Civil War Monuments in Maine


Thousands of monuments were created in every state and county throughout the Northern States to commemorate the Civil War, to serve as tangible reminders of the sacrifices made to secure the future of the Union. No less than 147 of these “Soldiers’ Monuments” were publicly erected in Maine between 1864 and 2003. They were most often situated in public spaces: in town centers (1, 3, 10, 14), on commons (8, 16), along thoroughfares (4, 7, 9, 12, 13), or adjacent to public buildings such as libraries, schools, and town halls (6, 11 [upper]).

Most commonly, the monuments comprised statues in which an anonymous soldier stands at parade rest atop a pedestal (3 [lower], 6, 7, 11 [lower], 12, 16). The monument in Brownfield, Maine, is an exception to these generic sentinels: it depicts an actual soldier, Private Daniel A. Bean, who had served with Company A of the 11th Regiment Maine Infantry (5).

Other styles favored for these monuments were the obelisk (8, 10, 13), column (1, 7), Roman Goddess of Victory (1, 14), and stone pedestal with plaque (9). All forms were further adorned with popular icons of American nationalism such as eagles and stars, and with funerary motifs such as laurel wreaths, urns, and drapery (3 [upper]). Finally, cannons and cannonballs were often placed near the monuments, sometimes years after their original dedication (4, 6, 7, 14, 15).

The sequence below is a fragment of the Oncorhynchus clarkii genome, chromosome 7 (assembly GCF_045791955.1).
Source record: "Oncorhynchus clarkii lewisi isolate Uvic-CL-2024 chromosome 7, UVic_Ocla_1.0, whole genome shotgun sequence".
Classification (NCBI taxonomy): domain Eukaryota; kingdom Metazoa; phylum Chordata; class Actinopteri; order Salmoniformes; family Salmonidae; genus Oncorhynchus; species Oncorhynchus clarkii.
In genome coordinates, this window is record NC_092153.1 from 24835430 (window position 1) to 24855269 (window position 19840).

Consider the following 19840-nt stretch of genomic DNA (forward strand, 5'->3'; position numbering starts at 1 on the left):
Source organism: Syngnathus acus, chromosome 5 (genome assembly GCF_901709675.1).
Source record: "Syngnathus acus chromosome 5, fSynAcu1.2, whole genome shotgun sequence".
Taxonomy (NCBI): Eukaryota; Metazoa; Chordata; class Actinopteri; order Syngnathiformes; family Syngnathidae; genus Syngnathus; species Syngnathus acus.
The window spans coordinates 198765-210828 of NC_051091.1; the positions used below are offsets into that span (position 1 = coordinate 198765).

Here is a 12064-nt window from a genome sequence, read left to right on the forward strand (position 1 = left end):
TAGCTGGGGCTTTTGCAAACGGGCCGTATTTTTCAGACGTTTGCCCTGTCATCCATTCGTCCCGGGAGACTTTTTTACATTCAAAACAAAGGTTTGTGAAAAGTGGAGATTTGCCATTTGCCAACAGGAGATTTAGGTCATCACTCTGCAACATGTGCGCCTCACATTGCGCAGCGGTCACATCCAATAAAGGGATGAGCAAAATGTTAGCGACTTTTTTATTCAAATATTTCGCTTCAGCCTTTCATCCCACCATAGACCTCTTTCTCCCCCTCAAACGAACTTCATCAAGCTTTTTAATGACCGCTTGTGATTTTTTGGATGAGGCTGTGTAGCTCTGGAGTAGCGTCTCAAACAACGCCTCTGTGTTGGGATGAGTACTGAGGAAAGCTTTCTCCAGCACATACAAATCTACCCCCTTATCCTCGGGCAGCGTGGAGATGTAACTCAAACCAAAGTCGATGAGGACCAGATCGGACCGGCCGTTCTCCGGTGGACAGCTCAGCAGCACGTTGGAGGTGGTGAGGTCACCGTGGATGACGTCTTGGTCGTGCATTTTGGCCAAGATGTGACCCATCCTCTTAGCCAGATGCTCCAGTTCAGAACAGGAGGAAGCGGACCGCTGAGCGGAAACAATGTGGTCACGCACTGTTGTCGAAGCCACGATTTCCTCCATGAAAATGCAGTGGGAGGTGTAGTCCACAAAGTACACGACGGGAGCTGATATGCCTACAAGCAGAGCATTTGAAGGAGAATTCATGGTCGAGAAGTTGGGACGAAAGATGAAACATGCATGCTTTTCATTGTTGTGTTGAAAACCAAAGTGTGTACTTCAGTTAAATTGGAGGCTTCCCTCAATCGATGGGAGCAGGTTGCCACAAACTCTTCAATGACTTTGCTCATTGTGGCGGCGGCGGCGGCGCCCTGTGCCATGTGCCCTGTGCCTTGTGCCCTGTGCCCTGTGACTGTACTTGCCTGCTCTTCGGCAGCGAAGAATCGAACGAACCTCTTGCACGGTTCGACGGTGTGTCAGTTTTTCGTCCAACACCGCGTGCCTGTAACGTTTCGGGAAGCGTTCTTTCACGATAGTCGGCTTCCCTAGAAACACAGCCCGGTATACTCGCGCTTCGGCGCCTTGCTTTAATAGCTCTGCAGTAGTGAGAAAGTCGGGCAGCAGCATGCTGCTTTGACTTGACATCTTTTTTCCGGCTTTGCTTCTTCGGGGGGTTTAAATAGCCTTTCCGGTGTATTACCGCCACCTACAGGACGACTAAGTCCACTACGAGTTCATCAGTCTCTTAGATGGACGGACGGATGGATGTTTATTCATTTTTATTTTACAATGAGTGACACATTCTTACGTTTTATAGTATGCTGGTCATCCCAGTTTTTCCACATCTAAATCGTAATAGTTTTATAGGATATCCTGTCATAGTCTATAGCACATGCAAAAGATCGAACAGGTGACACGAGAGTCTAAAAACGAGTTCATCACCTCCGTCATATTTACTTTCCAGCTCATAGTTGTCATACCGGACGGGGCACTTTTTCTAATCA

Over time the monuments were integrated into the life of the community and served as focal points for patriotic and civic celebrations, such as concerts and fetes, and for social gatherings, such as picnics and reunions (6, 11, 16). In some cases, as road intersections have grown too congested for memorial ceremonies, communities have had to relocate these events elsewhere (see 11).

As the Civil War recedes from public memory and experience, most travelers now pass by the monuments unaware of their original function or their former significance in civic life. By drawing attention to these monuments during the current sesquicentennial celebrations (2011-2015), we hope to extend their relevance in the public eye for decades to come.

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